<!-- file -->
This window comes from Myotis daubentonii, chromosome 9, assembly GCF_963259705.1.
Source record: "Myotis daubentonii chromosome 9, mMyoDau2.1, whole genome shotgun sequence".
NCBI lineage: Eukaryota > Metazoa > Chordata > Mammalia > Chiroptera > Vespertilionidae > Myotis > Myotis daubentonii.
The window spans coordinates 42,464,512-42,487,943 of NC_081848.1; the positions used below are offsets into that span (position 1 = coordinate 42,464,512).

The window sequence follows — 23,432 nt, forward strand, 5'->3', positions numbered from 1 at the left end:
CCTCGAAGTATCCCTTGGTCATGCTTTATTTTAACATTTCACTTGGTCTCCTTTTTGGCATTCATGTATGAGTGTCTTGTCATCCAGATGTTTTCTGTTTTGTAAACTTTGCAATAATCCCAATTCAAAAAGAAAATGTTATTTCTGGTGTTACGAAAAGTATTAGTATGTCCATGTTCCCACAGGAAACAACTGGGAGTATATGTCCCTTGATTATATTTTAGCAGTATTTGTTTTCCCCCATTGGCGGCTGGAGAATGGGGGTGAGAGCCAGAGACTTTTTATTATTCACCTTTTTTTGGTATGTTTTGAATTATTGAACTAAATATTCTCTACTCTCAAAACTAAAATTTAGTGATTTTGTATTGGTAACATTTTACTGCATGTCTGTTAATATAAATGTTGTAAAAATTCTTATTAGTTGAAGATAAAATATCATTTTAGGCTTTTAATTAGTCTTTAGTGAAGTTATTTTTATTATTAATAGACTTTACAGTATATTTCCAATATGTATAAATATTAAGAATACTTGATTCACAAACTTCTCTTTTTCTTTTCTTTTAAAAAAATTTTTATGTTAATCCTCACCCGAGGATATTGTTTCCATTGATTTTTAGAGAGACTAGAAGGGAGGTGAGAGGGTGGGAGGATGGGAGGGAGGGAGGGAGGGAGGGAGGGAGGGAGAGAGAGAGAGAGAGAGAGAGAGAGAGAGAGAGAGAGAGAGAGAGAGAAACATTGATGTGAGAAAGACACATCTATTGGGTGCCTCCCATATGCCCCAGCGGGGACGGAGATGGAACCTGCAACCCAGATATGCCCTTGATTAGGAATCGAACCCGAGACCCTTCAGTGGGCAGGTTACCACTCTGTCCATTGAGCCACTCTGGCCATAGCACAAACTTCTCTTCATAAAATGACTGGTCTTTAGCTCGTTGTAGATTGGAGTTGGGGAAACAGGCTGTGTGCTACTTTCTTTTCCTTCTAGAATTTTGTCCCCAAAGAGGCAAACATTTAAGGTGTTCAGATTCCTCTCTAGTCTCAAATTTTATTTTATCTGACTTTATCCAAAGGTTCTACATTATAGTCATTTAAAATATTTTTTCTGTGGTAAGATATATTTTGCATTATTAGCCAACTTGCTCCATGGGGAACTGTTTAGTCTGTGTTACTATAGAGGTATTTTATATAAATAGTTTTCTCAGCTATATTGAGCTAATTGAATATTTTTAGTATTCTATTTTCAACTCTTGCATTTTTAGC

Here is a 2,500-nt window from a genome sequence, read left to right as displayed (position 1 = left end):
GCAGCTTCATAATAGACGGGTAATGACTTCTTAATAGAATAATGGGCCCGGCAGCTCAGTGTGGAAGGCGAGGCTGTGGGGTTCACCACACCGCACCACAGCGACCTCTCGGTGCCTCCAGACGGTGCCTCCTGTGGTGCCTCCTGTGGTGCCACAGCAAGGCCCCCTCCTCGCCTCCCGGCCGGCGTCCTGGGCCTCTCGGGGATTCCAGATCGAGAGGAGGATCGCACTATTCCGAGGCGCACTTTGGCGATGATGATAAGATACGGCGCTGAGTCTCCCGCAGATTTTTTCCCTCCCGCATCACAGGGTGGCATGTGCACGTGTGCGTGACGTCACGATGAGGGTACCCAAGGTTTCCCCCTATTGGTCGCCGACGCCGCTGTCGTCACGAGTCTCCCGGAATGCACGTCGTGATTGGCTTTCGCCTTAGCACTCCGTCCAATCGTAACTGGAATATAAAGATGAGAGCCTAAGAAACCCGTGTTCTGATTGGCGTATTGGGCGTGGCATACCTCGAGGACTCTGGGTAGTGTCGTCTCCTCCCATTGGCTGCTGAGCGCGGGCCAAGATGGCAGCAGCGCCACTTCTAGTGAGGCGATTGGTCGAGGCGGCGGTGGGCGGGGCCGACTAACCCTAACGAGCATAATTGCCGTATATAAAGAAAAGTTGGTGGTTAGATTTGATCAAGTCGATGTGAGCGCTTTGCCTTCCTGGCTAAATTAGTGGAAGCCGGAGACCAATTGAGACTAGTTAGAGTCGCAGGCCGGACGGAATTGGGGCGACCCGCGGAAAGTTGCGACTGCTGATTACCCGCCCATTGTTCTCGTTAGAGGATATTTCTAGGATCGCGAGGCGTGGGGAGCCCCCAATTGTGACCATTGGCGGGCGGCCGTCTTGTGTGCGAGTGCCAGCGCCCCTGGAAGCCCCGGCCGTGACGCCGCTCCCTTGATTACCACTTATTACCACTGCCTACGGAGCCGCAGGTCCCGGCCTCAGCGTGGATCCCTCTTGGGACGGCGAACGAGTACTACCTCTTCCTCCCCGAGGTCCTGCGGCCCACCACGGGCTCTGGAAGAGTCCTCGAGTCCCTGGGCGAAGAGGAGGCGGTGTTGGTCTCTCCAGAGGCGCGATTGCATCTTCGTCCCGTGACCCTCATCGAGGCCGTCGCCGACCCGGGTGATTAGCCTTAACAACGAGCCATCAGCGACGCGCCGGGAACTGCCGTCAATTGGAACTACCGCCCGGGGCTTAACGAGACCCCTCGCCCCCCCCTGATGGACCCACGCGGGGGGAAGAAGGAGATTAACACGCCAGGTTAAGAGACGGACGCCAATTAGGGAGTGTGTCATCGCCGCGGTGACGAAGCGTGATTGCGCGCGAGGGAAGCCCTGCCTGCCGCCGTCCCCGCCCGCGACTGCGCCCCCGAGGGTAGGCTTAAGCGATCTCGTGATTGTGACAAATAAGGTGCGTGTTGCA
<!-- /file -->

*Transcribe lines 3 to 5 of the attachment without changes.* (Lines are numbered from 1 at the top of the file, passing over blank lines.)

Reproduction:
NCBI lineage: Eukaryota > Metazoa > Chordata > Mammalia > Chiroptera > Vespertilionidae > Myotis > Myotis daubentonii.
The window spans coordinates 42,464,512-42,487,943 of NC_081848.1; the positions used below are offsets into that span (position 1 = coordinate 42,464,512).

The window sequence follows — 23,432 nt, forward strand, 5'->3', positions numbered from 1 at the left end: